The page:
Officials with the financial firm that owns Kraton Polymers LLC have said the unit is up for sale - but industry consultant Balaji Singh isn't convinced.
Ian Snow, managing director of Ripplewood Holdings LLC of New York, confirmed in early August that Ripplewood was looking to sell the business, which Ripplewood acquired from Royal Dutch/Shell Group for $520 million in 2001.
Houston-based Kraton ranks as the world's largest maker of styrenic block copolymers, with 700 million pounds of annual capacity and annual sales of about $650 million.
But Singh, president of Chemical Market Resources Inc. in Houston, said Ripplewood's rumored asking price of $840 million for the Kraton unit is roughly eight times Kraton's earnings, and is too high a price in the current economic climate.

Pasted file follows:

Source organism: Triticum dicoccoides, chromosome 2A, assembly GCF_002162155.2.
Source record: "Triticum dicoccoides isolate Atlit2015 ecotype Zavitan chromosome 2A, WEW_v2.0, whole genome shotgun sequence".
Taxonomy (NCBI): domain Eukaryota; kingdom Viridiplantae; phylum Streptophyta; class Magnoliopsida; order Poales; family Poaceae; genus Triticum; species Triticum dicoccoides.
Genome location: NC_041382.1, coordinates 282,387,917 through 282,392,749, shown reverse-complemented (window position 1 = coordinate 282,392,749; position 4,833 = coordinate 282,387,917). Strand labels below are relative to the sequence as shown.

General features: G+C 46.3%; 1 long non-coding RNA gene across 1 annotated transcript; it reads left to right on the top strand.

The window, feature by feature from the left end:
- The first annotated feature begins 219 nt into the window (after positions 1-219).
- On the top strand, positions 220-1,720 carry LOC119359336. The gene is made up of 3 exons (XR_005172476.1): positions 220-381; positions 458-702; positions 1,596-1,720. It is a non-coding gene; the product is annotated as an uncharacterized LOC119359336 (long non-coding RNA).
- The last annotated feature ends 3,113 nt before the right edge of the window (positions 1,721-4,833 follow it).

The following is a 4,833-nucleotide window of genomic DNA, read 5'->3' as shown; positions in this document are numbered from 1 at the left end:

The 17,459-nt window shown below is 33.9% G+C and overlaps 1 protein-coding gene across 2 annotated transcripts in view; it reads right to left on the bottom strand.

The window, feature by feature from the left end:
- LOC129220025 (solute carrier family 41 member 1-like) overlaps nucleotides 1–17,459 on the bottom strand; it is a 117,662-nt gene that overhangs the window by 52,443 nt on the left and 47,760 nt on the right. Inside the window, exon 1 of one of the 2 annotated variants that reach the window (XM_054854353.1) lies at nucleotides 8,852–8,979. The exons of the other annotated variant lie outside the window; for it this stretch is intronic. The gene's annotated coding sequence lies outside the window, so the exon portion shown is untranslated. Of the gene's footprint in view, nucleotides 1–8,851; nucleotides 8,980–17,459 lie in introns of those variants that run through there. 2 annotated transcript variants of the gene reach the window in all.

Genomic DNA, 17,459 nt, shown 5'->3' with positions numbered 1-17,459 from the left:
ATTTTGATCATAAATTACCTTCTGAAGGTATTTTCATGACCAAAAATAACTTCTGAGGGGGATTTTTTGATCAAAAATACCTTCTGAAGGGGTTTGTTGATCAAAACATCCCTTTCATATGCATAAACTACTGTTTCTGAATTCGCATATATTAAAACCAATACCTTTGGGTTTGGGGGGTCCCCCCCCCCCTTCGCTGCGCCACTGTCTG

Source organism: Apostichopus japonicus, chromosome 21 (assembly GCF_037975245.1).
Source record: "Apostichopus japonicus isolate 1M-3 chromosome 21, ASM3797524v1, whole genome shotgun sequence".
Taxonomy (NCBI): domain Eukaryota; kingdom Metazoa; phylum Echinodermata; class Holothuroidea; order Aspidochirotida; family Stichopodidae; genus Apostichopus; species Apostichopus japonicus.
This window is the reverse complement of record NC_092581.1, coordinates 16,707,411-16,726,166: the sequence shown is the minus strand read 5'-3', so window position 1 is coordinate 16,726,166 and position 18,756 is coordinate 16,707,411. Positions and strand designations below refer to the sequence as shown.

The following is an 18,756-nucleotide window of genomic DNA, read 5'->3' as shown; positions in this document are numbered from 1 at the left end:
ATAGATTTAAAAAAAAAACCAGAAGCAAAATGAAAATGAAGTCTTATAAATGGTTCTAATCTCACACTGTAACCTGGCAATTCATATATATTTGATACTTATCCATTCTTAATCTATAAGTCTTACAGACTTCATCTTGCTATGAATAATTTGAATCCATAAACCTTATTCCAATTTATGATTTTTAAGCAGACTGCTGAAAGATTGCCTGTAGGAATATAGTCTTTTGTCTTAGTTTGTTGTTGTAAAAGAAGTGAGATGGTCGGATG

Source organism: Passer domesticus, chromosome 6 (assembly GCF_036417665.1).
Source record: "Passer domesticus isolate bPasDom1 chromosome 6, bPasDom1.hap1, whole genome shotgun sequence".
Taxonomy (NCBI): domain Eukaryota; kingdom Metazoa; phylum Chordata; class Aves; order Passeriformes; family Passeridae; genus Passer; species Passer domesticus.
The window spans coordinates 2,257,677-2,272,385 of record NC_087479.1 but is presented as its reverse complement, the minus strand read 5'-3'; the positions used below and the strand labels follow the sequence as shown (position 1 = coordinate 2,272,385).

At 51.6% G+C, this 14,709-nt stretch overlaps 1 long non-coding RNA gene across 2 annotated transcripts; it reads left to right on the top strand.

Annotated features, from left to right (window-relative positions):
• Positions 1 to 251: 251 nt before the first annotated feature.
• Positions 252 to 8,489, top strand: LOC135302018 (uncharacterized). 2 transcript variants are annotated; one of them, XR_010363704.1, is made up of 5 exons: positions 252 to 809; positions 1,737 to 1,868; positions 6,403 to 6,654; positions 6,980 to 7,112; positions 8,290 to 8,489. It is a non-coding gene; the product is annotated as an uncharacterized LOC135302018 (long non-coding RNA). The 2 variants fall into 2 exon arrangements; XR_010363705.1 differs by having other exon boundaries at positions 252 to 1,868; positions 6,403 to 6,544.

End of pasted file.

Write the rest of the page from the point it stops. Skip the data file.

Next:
``No one is going to buy [Kraton] at that price,'' Singh said at Flexpo 2003, held Sept. 17-19 in Galveston. ``Ripplewood may just be letting people kick the tires to see what it's worth. Less than three years isn't long enough to decide to sell or not.''
Singh ranks Kraton as the largest SBC maker in North America, Europe and Japan, with a market share of at least 40 percent in each of those regions. The only region where Kraton has had little success is outside Japan in Asia, where it holds only 2 percent of the market.
Kraton has enjoyed a dominant run in the SBC world since the 1960s, but is facing increasing challenges from other SBC makers, Singh said.
According to Singh, potential Kraton buyers include other SBC makers like Enichem SpA of Milan, Italy, and Dynasol SA of Madrid, Spain; elastomer makers like DuPont Dow Elastomers LLC of Wilmington, Del., and Bayer AG of Leverkusen, Germany; or various venture capitalist firms. A management buyout also is not out of the question, said Singh.
``Kraton [materials are] still the crown jewels of the SBC market,'' Singh said. ``It doesn't matter which crown they will adorn.''